As Shadow Housing Secretary Lisa Nandy admits controlling rents could increase homelessness, NRLA Chief Executive Ben Beadle says the focus now is on developing positive strategies for the future.

Rent controls have long been a feature of Labour policy, from the election promises of Ed Miliband to more recent attacks on the PRS by the likes of London Mayor Sadiq Khan.

So it was refreshing to hear Lisa Nandy last week admit what we all know – rent controls don’t work and can actually negatively impact both affordability and standards.

This was an about-turn by the Shadow Housing Secretary, who just last year at the Labour Party Conference told delegates she was exploring proposals to hand Metro Mayors and council leaders powers to freeze rents, saying ‘doing nothing was not an option’.

Rent controls unlikely 

Ms Nandy revealed the plans have now been dropped at a meeting of industry professionals last week, admitting they could in fact, hurt those they were designed to help.

Her comments, reportedly made at the Housing 2023 event, mean it is increasingly unlikely that rent controls will form part of any national housing policy should Labour win at the next election, or that Metro Mayors including Sadiq Khan in London, Andy Burnham in Greater Manchester and Steve Rotheram in Liverpool could see powers extended to allow them to control rents regionally.

Devastating impacts

I spoke to Ms Nandy and her team in the wake of her speech at last year’s party conference, explaining the potentially devastating impact rent controls could have, with examples taken from across the globe showing rents often rise further when artificially controlled than when they are responding to the market.

In fact, all the evidence indicates that where rent controls have been introduced, they have exacerbated rather than solved already serious shortages of homes to rent.

This was reflected in her comments that rent controls would, in reality be ‘little more than a sticking plaster’ when it comes to tackling the current housing crisis and that ‘rent controls that cut rents for some, will almost certainly leave others homeless’.

I am delighted that she appears to have listened, not least faced with the current supply crisis we are facing in the private rented sector where landlords, no longer able to make their business models stack up, are increasingly making the decision to leave the sector.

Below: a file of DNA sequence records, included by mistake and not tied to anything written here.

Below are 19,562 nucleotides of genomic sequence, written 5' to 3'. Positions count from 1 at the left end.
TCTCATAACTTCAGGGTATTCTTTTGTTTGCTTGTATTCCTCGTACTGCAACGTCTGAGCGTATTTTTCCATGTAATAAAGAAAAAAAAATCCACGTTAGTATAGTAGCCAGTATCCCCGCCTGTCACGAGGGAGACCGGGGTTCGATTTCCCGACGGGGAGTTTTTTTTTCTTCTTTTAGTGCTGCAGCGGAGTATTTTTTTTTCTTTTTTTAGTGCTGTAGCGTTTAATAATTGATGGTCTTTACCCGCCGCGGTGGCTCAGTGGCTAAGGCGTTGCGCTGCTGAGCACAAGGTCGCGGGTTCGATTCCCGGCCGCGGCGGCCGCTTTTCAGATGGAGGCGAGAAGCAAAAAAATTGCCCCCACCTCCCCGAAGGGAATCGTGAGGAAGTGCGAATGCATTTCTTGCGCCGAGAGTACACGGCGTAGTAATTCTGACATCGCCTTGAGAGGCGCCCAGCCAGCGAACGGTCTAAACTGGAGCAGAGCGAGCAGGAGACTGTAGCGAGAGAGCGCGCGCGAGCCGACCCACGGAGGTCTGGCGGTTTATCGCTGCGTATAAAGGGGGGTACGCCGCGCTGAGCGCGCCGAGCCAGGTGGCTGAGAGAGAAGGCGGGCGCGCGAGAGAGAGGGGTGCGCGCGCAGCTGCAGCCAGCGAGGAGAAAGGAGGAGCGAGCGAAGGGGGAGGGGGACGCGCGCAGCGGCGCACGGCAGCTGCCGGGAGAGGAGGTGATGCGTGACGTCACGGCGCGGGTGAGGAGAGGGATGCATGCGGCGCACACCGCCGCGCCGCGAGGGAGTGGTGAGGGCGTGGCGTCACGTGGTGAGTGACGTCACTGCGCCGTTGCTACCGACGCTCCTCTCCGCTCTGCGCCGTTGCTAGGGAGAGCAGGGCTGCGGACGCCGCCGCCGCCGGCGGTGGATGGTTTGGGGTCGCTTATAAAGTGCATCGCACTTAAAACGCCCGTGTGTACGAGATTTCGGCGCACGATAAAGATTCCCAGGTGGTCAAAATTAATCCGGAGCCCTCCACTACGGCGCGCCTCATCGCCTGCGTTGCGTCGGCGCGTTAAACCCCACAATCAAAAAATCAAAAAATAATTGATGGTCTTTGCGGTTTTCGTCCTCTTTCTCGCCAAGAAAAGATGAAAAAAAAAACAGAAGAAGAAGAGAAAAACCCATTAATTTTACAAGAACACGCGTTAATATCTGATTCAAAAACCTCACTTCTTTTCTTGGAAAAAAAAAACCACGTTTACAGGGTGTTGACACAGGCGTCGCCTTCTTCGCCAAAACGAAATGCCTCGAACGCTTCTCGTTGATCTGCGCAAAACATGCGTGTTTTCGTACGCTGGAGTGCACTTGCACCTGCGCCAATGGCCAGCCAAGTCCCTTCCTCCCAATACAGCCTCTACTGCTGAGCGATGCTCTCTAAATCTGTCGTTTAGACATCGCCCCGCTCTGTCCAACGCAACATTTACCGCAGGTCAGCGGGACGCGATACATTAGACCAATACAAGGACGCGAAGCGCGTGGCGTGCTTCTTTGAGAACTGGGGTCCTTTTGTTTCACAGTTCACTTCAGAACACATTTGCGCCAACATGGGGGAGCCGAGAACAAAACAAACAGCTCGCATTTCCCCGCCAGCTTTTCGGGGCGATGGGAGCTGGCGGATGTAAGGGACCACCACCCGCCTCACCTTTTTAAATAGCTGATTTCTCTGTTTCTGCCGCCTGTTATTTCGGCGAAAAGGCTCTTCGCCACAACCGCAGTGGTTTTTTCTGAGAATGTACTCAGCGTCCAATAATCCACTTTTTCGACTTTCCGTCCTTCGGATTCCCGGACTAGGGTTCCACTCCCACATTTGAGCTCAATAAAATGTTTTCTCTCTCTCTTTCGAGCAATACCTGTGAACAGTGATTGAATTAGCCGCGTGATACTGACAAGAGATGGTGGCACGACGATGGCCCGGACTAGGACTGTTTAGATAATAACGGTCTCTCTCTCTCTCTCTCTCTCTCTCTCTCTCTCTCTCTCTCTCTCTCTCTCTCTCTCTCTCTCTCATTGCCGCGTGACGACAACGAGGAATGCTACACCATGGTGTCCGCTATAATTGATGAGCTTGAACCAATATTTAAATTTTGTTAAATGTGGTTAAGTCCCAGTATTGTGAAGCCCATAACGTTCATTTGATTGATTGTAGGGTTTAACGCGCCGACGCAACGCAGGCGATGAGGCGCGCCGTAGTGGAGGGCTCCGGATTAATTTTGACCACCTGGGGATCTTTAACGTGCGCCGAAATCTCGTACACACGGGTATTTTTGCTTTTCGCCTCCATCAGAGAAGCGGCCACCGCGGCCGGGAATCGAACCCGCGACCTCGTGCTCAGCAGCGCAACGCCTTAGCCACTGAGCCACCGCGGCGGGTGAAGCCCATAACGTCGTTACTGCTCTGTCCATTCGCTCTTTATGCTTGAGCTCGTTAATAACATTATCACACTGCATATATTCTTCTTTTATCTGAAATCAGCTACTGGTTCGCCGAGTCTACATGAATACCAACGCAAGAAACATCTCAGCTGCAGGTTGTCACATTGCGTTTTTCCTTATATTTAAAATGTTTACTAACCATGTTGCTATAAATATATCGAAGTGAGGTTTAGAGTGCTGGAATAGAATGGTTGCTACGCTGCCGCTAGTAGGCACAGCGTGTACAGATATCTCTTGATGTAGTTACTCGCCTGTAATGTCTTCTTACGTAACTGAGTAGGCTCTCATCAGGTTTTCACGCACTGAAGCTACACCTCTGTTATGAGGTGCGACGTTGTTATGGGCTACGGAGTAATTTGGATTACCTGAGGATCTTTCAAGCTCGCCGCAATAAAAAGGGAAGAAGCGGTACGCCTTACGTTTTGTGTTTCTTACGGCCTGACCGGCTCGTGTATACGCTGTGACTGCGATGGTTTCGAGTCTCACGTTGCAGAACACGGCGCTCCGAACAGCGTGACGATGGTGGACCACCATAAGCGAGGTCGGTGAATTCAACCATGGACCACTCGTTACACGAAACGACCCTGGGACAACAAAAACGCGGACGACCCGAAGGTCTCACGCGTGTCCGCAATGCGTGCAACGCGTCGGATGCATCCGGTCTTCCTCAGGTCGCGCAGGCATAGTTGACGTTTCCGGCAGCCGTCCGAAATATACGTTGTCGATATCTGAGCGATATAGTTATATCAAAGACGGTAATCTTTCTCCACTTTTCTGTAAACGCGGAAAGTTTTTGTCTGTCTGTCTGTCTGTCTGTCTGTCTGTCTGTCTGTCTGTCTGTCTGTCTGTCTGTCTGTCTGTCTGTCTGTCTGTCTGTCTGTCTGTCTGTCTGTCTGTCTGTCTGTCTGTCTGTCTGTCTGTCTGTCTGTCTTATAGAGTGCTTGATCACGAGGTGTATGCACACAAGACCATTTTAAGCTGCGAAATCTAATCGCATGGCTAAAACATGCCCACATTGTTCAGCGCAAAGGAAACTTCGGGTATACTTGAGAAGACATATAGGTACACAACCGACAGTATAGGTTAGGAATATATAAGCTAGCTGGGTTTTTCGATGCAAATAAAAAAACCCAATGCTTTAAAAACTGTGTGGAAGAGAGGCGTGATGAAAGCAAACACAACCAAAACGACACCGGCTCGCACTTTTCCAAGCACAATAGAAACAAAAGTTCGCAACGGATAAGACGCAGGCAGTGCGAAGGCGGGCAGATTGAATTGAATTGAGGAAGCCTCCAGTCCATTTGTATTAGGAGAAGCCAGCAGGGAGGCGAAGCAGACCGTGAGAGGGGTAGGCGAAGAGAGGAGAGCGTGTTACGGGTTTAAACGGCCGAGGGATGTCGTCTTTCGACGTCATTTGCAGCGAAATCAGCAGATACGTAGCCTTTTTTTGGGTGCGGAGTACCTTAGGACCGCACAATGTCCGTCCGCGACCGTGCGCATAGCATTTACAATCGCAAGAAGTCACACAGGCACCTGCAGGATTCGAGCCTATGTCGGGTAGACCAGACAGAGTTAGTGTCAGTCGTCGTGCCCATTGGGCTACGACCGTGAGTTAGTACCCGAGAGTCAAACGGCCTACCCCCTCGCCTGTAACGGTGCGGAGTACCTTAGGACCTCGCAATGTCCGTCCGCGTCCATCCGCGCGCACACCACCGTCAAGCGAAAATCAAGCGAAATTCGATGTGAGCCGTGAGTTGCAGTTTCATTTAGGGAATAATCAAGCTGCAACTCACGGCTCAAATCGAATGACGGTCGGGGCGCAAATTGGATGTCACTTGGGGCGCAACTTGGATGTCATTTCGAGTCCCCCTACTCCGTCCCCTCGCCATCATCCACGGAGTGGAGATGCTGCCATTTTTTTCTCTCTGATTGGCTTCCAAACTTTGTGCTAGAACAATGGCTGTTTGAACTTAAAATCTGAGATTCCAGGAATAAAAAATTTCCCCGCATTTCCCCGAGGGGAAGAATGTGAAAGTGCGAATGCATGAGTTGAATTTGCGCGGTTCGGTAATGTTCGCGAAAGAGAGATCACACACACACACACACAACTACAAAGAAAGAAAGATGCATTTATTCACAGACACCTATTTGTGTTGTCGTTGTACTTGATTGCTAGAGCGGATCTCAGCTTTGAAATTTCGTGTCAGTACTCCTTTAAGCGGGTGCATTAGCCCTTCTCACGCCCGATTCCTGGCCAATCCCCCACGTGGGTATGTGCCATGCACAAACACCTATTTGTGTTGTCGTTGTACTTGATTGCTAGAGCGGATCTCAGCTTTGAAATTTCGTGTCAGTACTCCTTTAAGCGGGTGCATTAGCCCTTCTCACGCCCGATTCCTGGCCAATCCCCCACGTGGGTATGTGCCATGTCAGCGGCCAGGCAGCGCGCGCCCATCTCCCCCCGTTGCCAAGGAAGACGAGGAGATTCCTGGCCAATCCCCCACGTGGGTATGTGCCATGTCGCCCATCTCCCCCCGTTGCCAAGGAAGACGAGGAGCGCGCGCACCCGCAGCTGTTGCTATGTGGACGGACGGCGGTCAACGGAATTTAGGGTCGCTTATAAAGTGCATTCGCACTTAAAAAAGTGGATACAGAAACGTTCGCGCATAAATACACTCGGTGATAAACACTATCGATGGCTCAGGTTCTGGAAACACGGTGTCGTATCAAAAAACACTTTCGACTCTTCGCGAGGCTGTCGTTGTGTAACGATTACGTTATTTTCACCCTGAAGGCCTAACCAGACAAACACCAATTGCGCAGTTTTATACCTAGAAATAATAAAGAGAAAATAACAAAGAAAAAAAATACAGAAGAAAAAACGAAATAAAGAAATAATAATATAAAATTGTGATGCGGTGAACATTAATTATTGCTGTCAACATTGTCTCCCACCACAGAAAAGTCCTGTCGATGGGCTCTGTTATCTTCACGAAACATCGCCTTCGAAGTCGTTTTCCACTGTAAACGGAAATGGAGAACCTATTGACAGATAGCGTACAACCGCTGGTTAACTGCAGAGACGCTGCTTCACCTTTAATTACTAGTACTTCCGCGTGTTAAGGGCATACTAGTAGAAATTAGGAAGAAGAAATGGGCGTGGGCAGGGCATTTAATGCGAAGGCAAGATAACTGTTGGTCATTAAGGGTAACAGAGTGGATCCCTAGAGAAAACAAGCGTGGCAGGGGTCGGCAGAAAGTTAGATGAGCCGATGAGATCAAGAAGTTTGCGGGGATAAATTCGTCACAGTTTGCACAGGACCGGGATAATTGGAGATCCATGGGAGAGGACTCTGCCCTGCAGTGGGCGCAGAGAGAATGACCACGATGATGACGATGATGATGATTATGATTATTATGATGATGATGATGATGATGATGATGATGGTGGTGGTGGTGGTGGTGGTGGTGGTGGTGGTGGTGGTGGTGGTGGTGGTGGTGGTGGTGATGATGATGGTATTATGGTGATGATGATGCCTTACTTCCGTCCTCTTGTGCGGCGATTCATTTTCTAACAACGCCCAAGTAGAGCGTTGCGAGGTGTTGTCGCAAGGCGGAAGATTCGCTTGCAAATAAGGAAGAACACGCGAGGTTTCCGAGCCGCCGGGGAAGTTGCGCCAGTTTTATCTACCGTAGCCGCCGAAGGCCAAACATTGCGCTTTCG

In the meantime, I have also met with Councillor Stephen Cowan, the Labour leader of Hammersmith & Fulham Council who is heading Labour’s review of the private rented sector, to outline the NRLA’s position and key asks on Renters Reform and standards.

Constructive talks with Labour

Going forward, I look forward to talking constructively with the Labour Party to develop policies that will benefit tenants while supporting landlords, much in the same way we have been working constructively with Housing Secretary Michael Gove to ensure both landlord and tenants’ needs are met when it comes to Renters Reform.

Axing rent control plans is a major step change for Labour. It is unclear whether other proposed reforms for the private rented sector remain on the table, including the party’s plans to end automatic repossessions for rent arrears.

Regardless of political persuasion, it is important we work together to explore positive, pro-growth strategies that can encourage those landlords providing the vital homes to let to remain in the sector and continue to invest.

About the author

Ben headshot

Ben Beadle is chief executive of the National Residential Landlords Association (NRLA), the UK’s largest trade body for landlords.

A landlord himself since the age of 20, Ben started out as property manager before working his way up through the ranks at the Tenancy Deposit Scheme .

He was then Operations Director at property management business Touchstone before overseeing the merger of the National Residential Landlords Association (NLA) and Residential Landlords Association (RLA) to create the new trade body earlier this year.

His key aims as head of the organisation are to strengthen the voice of landlords in Westminster and Cardiff, to improve the reputation of landlords in the media and to support members through information, training and accreditation.

NRLA: The NRLA updates landlords on all the latest legislation changes affecting the sector and offers expert advice, training and other exclusive services and benefits.

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